Tomáš Pálka (composer) from Brno, Czech Republic: attended the Advanced Composition Course, which was under the direction of Pavel Novák. At the end of the two weeks, all seven of the very talented young composers had the benefit of hearing their compositions played by the members of two leading Czech ensembles — the MoEns (the Czech Republic’s leading contemporary music group) and the Martinů Quartet. Tomáš Pálka’s work Moon silences was the longest of the main compositions and was scored for flute, clarinet, violin, viola, violoncello and piano, spatially placed around the hall, while his miniature, Shortly from Dartington Gardens, was scored for the same ensemble.
September 1999 — first award: to Lukáš Bendl (organ scholar), to study with David Titterington.
Biennial Prize: £500 to be awarded for the best performance of a vocal piece composed by a 20th century Czech composer (sung in Czech).
First awarded: November 2011 to the British tenor, Andrew Dickinson, for his performance of two of Pavel Haas’s 7 Songs in Folk Style/7 písní v lidovém tónu (“Připoved/A Promise” and “Což je vic?/It’s Your Affair” and Skuratov’s aria from Janáček’s House of the Dead/Z mrtvého domu.
Andrew Dickinson began his singing career as a chorister at the Metropolitan Cathedral in Liverpool, where he was made Head Chorister in his final year in 1997. After studying piano and he began to discover his tenor voice, initially studying with Ted Roberts for 2 years. At 17 he studied for a further two years with Colin Iveson of the Royal Northern College of Music. Subsequently, he studied with Peter Alexander Wilson in Glasgow at the Royal Scottish Academy of Music and Drama (now the Royal Conservatoire of Scotland). At the Royal Academy of Music in London he studied with Ryland Davies.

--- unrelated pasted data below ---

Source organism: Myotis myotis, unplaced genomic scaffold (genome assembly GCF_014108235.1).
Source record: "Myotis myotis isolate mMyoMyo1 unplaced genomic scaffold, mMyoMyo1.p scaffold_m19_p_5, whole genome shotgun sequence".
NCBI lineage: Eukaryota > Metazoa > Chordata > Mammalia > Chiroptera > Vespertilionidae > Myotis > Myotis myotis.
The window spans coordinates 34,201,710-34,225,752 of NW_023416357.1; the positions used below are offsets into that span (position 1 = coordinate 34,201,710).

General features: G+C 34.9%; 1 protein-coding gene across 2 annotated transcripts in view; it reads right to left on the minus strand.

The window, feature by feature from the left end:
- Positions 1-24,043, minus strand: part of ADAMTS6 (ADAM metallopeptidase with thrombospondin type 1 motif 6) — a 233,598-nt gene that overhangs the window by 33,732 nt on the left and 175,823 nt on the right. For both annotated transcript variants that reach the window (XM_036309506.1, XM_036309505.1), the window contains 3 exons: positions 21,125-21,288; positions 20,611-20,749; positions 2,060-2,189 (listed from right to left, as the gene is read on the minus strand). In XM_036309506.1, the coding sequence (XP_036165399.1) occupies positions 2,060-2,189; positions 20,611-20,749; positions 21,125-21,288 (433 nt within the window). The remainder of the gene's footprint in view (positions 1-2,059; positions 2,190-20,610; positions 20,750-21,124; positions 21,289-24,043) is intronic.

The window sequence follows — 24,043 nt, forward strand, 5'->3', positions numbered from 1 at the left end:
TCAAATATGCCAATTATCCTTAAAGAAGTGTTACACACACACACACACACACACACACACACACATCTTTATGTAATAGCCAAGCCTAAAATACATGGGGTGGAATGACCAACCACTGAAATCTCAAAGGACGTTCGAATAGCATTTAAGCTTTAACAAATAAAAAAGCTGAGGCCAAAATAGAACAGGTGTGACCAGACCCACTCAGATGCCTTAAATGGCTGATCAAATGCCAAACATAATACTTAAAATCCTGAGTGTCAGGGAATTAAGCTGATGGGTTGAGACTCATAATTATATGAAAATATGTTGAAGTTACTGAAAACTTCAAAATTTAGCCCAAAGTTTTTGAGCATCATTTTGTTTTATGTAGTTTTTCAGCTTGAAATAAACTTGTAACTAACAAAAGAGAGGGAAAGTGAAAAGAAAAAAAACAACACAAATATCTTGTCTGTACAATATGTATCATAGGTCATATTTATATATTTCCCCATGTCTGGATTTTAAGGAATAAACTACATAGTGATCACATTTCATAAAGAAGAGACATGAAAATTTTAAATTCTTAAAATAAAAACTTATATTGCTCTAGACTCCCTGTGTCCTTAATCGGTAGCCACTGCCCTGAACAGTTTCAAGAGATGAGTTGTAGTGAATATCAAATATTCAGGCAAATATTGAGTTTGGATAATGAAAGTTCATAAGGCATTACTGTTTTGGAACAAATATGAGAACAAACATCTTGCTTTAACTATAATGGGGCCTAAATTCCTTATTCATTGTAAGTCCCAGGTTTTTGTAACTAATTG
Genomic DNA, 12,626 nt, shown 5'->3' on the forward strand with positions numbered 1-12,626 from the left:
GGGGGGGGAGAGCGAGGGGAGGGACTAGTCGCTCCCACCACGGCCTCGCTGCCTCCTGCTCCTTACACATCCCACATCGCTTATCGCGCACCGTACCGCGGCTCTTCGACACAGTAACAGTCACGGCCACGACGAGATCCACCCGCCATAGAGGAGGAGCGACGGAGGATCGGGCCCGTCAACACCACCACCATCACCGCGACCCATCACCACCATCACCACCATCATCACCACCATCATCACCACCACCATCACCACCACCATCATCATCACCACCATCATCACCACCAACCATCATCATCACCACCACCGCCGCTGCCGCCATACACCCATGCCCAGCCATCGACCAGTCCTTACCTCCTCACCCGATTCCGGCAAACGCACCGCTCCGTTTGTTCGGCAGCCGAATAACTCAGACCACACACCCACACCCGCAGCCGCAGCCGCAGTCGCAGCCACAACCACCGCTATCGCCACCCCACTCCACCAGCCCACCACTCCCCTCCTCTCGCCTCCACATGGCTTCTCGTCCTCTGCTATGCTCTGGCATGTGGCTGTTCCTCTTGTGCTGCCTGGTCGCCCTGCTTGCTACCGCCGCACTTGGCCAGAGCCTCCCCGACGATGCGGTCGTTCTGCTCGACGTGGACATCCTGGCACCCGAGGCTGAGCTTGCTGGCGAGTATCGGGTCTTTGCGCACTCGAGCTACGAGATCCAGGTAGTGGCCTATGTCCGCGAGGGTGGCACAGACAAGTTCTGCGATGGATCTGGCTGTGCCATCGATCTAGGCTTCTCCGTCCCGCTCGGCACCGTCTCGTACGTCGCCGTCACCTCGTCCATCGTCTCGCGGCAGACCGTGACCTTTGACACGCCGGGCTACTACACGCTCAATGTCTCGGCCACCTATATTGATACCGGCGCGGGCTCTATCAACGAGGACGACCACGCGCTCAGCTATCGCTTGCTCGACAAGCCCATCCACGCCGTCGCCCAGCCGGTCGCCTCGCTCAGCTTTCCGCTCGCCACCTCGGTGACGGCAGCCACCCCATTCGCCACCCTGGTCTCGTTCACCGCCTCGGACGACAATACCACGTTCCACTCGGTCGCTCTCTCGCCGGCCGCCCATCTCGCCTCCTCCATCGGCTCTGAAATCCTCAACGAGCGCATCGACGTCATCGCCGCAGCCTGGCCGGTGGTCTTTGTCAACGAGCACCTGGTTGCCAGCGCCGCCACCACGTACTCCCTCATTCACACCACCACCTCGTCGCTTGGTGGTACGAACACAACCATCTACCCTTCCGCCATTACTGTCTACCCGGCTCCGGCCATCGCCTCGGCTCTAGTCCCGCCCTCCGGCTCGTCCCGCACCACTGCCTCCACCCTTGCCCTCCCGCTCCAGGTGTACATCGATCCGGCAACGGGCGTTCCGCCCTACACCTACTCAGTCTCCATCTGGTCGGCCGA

Prize: 500 euros was given for the best performance of an organ piece by Czech composer Petr Eben. The competition was won by Balázs Szábo of Hungary for his performance of Laudes IV.
Balázs Szábo was born in Miskolc, north-eastern Hungary, in 1985. He began his musical training at age 15 in his hometown. From 2003 he studied organ at the Franz Liszt Music Academy in Budapest, then in Würzburg , Trossingen and Rome. Since 2011 he has taught at the Ferenc Liszt Academy.
Objective: To fund the translation from Czech into English of the comprehensive website devoted to Antonín Dvořák compiled by Ondřej Šupka. This will provide an invaluable information source for English-speaking members and the general public. A link to the website will be contained on the Society’s own website.
Cost: £4,500 (made up of the unused money held in reserve for the Prague Computer Fund, topped up from Society reserves.) Estimated date for completion mid 2013.
Objective: Dvořák’s summer home at Vysoká near Příbram is a place where he found solace and inspiration leading to the creation of many important works. The house, still owned by the family, was in need of significant remedial work and the Society decided to raise funds towards its preservation.
This project had 3 phases —
Phase 1: To produce a photographic and video record of all contents and artefacts.
Phase 2: To provide sufficient funds to assist the Dvořák family in making immediate repairs to the fabric of the building. This was to include repairs to the roof and windows to make the building weatherproof and to the boundary wall for security. An on-going series of repairs and improvements was planned in order to preserve this important location and its contents.
Phase 3: Provision for longer-term preservation, repairs and security as funds allow.
Date Launched: July 1994.
Phase 1, July 1994;
Phase 2, November 1994;
Phase 3, on going.
Status: Fund is now closed with £5,648 reserve.
Objective: to provide the Dvořák Society of Prague with the hardware and software for the establishment of an International Dvořák Database. The system comprises computer, printer and database software in three languages (Czech, English & German) and is installed at the Dvořák Museum, Villa America, Ke Karlovu 20, Prague 2.
Date Launched: April 1991.
Date Completed: September 1991.
Target: £3–4,000 (revised to £7,000).
Achieved: £8,000 (£2,300 reserve for future upgrades & maintenance)
Status: the fund is now closed. In 2011 it was agreed to terminate the project and reallocate the money to another initiative.